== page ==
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Pakistan has lifted all restrictions on visas for Bangladeshi citizens, a move being seen as an ice breaker in the frosty relations between the two Muslim-majority countries in South Asia.
“Pakistan has already removed all restrictions on Pakistani visas for Bangladeshi citizens,” said a statement by the Pakistan High Commission in Bangladesh after a meeting between Pakistani High Commissioner Imran Ahmed Siddiqui and Bangladesh’s State Minister for Foreign Affairs Md Shahriar Alam on Thursday.
“The two sides agreed to intensify bilateral contacts at all levels,” the statement added.
Speaking to Anadolu Agency after the meeting, Siddiqui said Pakistan is waiting for the same response from the Bangladeshi side.
“Bangladesh’s restrictions on Pakistani nationals are still in place, and that is why I informed the state minister that we have already lifted all bars from our side,” he said.
Bangladesh, former East Pakistan, gained independence after a bloody war in 1971 over popular resentment against power being concentrated in West Pakistan.
Bilateral relations between the two nations have remained tense since, but reached a peak in 2009 when Bangladesh established a tribunal to prosecute those accused of war crimes in 1971.
During the liberation war, the country’s largest Islamist party had sided with the Pakistani military in a bid to prevent the breakup of the country.
India, Pakistan’s regional rival, had supported the Bangladeshi fighters for independence.
But analysts say Bangladesh began seeking closer relations with Pakistan over India’s “partial attitude” recently, including monopoly control over shared rivers, killings of unarmed Bangladeshi civilians on the borders, and the passing of the controversial Citizenship Amendment Act (CAA).
In July last year, Pakistani Prime Minister Imran Khan made a rare phone call to his Bangladeshi counterpart Sheikh Hasina as Dhaka declared pursuing a foreign policy of “friendship to all and malice to none”.
On Thursday, the Pakistani envoy also called on Hasina and Foreign Minister AK Abdul Momen in Dhaka and reportedly discussed various bilateral issues.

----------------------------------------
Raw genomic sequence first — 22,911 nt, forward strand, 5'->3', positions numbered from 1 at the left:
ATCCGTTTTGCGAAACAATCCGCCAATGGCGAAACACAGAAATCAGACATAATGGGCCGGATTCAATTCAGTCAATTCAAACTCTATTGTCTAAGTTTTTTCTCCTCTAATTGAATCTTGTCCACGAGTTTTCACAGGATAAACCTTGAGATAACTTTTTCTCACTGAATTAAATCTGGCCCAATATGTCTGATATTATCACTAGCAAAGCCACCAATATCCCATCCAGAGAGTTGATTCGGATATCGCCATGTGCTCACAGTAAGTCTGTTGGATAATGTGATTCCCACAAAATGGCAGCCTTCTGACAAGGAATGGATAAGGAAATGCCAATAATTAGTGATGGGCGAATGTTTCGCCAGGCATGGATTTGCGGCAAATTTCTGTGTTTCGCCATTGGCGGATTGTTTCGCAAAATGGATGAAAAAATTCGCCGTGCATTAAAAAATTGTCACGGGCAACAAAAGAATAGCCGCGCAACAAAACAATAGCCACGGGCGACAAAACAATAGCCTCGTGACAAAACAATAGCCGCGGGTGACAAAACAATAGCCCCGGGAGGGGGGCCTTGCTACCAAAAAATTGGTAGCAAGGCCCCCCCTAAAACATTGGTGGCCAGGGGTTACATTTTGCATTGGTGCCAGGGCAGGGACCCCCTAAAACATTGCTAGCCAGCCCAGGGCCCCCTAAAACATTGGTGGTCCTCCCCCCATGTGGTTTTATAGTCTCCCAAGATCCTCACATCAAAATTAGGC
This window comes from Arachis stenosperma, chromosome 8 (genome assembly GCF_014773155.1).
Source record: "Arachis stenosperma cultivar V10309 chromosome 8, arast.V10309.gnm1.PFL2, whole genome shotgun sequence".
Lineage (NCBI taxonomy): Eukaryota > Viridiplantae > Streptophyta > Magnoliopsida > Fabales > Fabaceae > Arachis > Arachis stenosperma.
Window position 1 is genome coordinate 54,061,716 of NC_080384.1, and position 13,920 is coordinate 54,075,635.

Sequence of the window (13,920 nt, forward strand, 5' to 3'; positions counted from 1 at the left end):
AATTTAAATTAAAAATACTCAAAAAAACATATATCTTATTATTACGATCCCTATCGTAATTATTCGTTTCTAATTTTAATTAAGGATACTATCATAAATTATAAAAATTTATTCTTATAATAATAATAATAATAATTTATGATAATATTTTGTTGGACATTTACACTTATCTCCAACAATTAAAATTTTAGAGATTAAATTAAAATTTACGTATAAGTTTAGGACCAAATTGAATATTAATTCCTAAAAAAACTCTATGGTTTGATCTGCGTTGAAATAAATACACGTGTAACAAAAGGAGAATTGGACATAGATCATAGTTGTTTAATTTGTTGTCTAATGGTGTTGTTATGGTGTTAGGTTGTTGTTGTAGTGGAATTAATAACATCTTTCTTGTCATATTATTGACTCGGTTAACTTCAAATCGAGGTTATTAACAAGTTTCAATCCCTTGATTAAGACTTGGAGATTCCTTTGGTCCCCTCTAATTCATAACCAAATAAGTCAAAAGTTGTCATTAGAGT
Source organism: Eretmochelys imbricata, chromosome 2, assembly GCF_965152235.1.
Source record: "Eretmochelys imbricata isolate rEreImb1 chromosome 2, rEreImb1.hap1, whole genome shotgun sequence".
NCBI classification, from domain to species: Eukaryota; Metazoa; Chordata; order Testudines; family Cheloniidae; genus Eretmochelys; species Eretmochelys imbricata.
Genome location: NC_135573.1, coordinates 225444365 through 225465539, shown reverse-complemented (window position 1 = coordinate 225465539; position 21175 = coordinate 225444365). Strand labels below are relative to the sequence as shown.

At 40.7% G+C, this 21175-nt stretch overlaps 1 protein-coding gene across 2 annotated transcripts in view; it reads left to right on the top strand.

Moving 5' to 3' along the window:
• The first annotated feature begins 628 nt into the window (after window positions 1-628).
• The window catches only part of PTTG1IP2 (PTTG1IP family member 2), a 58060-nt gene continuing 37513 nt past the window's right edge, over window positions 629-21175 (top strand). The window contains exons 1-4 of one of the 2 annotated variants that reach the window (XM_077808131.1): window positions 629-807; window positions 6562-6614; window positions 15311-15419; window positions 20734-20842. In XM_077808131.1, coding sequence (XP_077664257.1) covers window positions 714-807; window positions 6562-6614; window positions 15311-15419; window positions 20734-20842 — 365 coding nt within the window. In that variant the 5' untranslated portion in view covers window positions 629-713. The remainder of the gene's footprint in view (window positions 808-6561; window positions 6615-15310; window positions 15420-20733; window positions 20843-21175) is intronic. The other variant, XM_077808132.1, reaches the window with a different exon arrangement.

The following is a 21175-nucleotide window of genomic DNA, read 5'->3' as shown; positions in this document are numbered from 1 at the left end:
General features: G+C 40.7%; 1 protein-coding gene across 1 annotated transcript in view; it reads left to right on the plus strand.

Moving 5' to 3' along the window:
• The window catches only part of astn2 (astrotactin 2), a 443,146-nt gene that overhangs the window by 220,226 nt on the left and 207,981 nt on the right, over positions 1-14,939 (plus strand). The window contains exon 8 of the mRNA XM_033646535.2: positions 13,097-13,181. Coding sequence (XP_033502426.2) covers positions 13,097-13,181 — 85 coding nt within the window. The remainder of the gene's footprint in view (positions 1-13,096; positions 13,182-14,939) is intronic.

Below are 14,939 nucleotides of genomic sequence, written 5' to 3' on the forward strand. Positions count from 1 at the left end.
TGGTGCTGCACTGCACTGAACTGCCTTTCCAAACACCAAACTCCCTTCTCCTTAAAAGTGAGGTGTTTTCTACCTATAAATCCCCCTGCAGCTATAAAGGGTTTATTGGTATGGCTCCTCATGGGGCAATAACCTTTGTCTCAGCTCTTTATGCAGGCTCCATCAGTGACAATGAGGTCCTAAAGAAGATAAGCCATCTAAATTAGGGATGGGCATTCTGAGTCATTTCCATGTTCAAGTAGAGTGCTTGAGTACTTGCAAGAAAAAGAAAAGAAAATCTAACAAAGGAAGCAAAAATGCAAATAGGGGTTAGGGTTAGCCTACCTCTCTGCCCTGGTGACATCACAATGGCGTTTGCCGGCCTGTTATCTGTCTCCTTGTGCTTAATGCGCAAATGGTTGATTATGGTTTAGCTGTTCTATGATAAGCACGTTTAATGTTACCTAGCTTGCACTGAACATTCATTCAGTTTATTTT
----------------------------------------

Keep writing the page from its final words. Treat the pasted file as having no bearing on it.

In a separate statement by the Bangladesh foreign ministry, Minister Alam was quoted as saying: “We look forward to engaging with Pakistan.”
Both sides agreed on the need to hold long-pending foreign office consultations which were last held in 2010, it added.
Alam also urged Pakistan to grant access to more Bangladeshi products by utilising the existing South Asia Free Trade Agreement (SAFTA) provisions, relaxing the negative list and removing trade barriers. “The current trade balance tilts towards Pakistan,” he said.
During the meeting, the Pakistani side emphasised addressing all non-trade barriers to establish “productive commercial relations”.
Alam also urged Pakistan to offer an official apology “for the genocide committed in the Bangladesh Liberation War of 1971”.
The Pakistani envoy also handed over a signed copy of the Tripartite Agreement of 1974 to the Bangladeshi state minister “which had addressed all the outstanding issues between the two countries”.
“The agreement should serve as a foundation for further strengthening of the existing fraternal relations,” the statement quoted Pakistani High Commissioner Siddiqui as saying.
The April 1974 agreement signed by Bangladesh, Pakistan and India in New Delhi says: “The Prime Minister of Pakistan had declared that he would visit Bangladesh in response to the invitation of the Prime Minister of Bangladesh and appealed to the people of Bangladesh to forgive and forget the mistakes of the past, in order to promote reconciliation.
“Similarly, the Prime Minister of Bangladesh had declared with regard to the atrocities and destruction committed in Bangladesh in 1971 that he wanted the people to forget the past and to make a fresh start, stating that the people of Bangladesh knew how to forgive.”
The agreement also said Bangladesh “had decided not to proceed with the [1971 war] trials as an act of clemency” and that the prisoners of war “may be repatriated to Pakistan”.
“The Ministers [the then foreign ministers of Bangladesh, Pakistan and India] expressed their conviction that the above agreements provide a firm basis for the resolution of the humanitarian problems arising out of the conflict of 1971,” said the agreement.